Friday, November 18, 2011

On debris

Jessica Todd Harper legitimizes my attraction to what she calls, "domestic debris". While some clients seem hesitant to allow this debris to be part of their family photography I ask, why not? Domestic debris sweetens with time. Evidence of this rests in the nostalgia that sweeps over us when we see photos of Christmas morning or birthday parties from the past. These photos are rarely formal and they fill the air with words like, "that nightgown!" "that wrapping paper Mom used!" "remember that awful couch?".

The fact is this- things are a part of us. What we choose to surround ourselves with and invite into our lives build the memories of our home life. The inanimate should be honored tastefully and casually, yet deliberately, through the increasingly accessible medium of photography.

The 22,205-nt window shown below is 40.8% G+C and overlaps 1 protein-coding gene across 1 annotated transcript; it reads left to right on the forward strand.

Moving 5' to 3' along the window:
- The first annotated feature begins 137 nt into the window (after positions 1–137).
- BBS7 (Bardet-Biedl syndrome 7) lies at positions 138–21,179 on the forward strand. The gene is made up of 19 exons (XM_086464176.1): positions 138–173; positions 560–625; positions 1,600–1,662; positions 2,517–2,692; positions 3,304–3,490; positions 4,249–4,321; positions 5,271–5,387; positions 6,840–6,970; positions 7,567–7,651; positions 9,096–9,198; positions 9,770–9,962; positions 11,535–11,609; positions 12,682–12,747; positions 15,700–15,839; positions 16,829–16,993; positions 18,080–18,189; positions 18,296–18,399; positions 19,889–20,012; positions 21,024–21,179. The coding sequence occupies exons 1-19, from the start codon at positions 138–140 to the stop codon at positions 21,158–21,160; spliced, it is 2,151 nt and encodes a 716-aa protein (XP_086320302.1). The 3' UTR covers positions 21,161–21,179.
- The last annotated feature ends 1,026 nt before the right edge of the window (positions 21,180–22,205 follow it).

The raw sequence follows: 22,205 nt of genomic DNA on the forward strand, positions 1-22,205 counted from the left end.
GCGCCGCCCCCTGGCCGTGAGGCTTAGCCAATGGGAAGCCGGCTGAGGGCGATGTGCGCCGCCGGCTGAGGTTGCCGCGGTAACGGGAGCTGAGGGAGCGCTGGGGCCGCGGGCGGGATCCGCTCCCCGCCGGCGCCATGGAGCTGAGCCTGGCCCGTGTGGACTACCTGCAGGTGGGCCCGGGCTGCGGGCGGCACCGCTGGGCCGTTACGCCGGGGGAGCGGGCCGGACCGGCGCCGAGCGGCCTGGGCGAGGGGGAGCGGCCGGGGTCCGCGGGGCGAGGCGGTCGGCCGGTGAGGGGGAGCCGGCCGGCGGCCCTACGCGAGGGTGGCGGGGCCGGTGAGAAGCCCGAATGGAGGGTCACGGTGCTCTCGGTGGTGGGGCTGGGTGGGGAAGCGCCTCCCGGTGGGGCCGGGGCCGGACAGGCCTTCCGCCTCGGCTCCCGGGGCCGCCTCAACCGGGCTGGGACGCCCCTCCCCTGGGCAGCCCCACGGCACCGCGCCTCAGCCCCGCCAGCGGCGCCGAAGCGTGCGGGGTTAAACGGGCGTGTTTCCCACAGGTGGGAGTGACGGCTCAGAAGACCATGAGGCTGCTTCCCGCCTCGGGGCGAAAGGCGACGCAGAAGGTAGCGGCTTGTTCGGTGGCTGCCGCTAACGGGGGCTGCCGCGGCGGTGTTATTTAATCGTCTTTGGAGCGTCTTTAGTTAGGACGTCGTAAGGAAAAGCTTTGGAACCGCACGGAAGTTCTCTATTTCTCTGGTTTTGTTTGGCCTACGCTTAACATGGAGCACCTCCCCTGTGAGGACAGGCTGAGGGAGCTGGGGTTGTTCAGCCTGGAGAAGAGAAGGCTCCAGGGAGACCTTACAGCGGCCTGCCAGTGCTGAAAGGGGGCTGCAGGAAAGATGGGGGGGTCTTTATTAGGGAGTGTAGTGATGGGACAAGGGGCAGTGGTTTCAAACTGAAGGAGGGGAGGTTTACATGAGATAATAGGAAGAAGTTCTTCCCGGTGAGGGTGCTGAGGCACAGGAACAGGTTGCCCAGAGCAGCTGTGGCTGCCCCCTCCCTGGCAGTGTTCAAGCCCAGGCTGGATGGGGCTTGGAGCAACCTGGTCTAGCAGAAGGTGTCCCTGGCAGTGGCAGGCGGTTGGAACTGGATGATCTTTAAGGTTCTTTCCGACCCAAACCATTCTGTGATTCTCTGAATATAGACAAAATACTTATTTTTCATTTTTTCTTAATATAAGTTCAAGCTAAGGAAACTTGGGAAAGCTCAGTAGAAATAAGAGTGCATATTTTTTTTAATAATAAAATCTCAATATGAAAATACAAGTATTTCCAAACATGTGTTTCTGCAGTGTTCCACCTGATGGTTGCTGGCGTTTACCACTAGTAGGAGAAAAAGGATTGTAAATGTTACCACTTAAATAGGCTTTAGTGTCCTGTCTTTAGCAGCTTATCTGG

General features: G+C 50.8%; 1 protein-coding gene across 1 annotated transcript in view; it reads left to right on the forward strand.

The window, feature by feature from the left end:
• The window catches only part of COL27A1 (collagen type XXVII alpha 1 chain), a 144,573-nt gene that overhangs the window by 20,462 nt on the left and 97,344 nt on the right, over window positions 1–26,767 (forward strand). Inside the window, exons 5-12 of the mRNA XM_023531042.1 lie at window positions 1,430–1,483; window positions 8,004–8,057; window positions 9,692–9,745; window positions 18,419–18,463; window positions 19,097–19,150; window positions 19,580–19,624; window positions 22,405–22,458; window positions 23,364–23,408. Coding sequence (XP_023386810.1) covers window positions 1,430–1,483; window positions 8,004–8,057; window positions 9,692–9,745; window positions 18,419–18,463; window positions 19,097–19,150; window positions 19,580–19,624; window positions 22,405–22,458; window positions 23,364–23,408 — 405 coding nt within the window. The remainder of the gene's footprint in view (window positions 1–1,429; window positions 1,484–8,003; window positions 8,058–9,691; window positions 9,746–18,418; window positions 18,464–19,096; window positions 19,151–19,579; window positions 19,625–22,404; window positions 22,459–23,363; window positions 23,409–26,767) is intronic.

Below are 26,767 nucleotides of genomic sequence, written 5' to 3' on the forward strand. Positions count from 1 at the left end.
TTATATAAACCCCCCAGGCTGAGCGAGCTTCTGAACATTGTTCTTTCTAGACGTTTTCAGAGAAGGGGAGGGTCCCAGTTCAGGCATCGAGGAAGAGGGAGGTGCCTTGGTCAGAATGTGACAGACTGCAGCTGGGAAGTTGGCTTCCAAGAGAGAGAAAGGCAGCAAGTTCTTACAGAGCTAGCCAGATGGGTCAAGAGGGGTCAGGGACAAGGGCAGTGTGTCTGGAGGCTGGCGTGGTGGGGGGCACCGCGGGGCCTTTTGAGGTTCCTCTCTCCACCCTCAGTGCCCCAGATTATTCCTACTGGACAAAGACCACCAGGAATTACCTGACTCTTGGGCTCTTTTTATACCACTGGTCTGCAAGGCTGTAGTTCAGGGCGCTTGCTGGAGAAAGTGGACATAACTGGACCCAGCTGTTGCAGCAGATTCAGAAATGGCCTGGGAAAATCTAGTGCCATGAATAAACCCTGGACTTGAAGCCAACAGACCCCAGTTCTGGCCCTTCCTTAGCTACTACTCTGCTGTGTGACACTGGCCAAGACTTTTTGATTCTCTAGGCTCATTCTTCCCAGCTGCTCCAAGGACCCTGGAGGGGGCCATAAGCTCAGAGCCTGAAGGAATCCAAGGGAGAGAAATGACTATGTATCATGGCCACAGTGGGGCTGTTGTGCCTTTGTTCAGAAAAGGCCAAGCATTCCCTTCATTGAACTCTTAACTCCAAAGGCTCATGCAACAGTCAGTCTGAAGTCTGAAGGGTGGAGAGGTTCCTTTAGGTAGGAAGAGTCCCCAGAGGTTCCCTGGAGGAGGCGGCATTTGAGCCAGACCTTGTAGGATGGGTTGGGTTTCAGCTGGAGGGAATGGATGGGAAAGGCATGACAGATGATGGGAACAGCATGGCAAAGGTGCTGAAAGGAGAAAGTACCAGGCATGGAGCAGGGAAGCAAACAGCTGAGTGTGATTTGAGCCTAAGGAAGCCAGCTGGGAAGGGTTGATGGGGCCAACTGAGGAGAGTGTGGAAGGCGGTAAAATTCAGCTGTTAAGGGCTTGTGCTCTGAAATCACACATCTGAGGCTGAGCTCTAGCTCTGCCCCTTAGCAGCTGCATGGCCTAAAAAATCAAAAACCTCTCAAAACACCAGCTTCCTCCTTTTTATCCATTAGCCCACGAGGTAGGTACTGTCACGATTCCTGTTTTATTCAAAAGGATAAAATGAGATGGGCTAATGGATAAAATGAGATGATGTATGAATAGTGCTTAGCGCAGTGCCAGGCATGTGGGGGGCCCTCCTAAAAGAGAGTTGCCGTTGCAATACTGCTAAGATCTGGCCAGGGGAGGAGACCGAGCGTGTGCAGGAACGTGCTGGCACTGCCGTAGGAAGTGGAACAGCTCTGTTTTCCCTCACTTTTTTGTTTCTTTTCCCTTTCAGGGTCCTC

If you have a deceased parent, spouse, or child these truths are second nature. Do you/will you cherish big formal posed photo or the casual captures of a life you actually lived filled with evidence of that life? I am, quite obviously attracted to the later but in no way do I devalue the former.

As a photographer I know that allowing this experience, and benefitting from the photos it yields, requires a certain vulnerability and aesthetic that not all clients will be attracted. But I'm attracted to it and my work has, and will, continue to move in this direction. Great portraits, as with all great art, fleurishes under the strain of struggle and personal (or in this case collective) vulnerability.

Take photos, especially photos of your seemingly imperfect reality and then wait for time to step in and add a sheen of nostalgia and history to the photo for they will indeed.